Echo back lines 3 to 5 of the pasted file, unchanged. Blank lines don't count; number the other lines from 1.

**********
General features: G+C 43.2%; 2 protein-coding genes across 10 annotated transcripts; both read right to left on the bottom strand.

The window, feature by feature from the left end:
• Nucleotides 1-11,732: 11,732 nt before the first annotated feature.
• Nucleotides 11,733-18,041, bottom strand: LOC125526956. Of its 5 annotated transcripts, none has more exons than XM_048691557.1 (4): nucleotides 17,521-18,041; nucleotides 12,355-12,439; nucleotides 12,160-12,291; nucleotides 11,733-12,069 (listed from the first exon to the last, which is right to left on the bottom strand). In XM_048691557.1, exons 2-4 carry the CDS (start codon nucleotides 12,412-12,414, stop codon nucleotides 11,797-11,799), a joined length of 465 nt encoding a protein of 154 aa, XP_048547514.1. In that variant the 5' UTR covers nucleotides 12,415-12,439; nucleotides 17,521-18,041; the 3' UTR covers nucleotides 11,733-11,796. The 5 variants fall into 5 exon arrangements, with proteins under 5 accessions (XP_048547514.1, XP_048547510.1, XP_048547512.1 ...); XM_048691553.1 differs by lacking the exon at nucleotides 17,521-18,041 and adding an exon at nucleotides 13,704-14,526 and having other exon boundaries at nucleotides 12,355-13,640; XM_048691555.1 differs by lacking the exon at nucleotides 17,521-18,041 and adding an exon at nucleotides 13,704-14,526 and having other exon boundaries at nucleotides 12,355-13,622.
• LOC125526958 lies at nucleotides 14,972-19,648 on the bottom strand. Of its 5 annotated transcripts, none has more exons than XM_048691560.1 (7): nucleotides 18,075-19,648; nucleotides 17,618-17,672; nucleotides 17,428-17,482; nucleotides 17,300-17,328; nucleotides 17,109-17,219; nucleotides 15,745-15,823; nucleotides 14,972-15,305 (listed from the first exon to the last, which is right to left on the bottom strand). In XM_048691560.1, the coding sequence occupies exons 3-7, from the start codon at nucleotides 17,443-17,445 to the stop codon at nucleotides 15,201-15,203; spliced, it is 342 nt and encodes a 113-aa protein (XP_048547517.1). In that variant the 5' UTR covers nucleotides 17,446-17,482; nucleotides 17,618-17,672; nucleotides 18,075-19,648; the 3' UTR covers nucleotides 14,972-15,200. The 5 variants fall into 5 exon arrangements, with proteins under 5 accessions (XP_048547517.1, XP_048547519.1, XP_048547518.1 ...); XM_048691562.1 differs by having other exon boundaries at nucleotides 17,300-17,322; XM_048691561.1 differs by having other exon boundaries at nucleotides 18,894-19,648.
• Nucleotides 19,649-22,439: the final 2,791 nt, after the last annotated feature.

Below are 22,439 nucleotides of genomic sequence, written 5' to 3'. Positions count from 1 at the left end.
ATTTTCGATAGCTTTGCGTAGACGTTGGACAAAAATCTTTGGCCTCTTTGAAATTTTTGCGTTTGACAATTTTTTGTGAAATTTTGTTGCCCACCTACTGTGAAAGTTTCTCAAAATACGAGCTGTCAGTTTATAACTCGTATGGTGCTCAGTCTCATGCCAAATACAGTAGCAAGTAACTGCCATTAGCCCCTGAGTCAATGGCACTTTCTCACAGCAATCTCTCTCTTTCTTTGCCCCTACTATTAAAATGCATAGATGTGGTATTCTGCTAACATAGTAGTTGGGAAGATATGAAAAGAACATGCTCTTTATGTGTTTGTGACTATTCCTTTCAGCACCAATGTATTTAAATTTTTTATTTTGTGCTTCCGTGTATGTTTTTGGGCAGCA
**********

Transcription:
• Nucleotides 1-11,732: 11,732 nt before the first annotated feature.
• Nucleotides 11,733-18,041, bottom strand: LOC125526956. Of its 5 annotated transcripts, none has more exons than XM_048691557.1 (4): nucleotides 17,521-18,041; nucleotides 12,355-12,439; nucleotides 12,160-12,291; nucleotides 11,733-12,069 (listed from the first exon to the last, which is right to left on the bottom strand). In XM_048691557.1, exons 2-4 carry the CDS (start codon nucleotides 12,412-12,414, stop codon nucleotides 11,797-11,799), a joined length of 465 nt encoding a protein of 154 aa, XP_048547514.1. In that variant the 5' UTR covers nucleotides 12,415-12,439; nucleotides 17,521-18,041; the 3' UTR covers nucleotides 11,733-11,796. The 5 variants fall into 5 exon arrangements, with proteins under 5 accessions (XP_048547514.1, XP_048547510.1, XP_048547512.1 ...); XM_048691553.1 differs by lacking the exon at nucleotides 17,521-18,041 and adding an exon at nucleotides 13,704-14,526 and having other exon boundaries at nucleotides 12,355-13,640; XM_048691555.1 differs by lacking the exon at nucleotides 17,521-18,041 and adding an exon at nucleotides 13,704-14,526 and having other exon boundaries at nucleotides 12,355-13,622.
• LOC125526958 lies at nucleotides 14,972-19,648 on the bottom strand. Of its 5 annotated transcripts, none has more exons than XM_048691560.1 (7): nucleotides 18,075-19,648; nucleotides 17,618-17,672; nucleotides 17,428-17,482; nucleotides 17,300-17,328; nucleotides 17,109-17,219; nucleotides 15,745-15,823; nucleotides 14,972-15,305 (listed from the first exon to the last, which is right to left on the bottom strand). In XM_048691560.1, the coding sequence occupies exons 3-7, from the start codon at nucleotides 17,443-17,445 to the stop codon at nucleotides 15,201-15,203; spliced, it is 342 nt and encodes a 113-aa protein (XP_048547517.1). In that variant the 5' UTR covers nucleotides 17,446-17,482; nucleotides 17,618-17,672; nucleotides 18,075-19,648; the 3' UTR covers nucleotides 14,972-15,200. The 5 variants fall into 5 exon arrangements, with proteins under 5 accessions (XP_048547517.1, XP_048547519.1, XP_048547518.1 ...); XM_048691562.1 differs by having other exon boundaries at nucleotides 17,300-17,322; XM_048691561.1 differs by having other exon boundaries at nucleotides 18,894-19,648.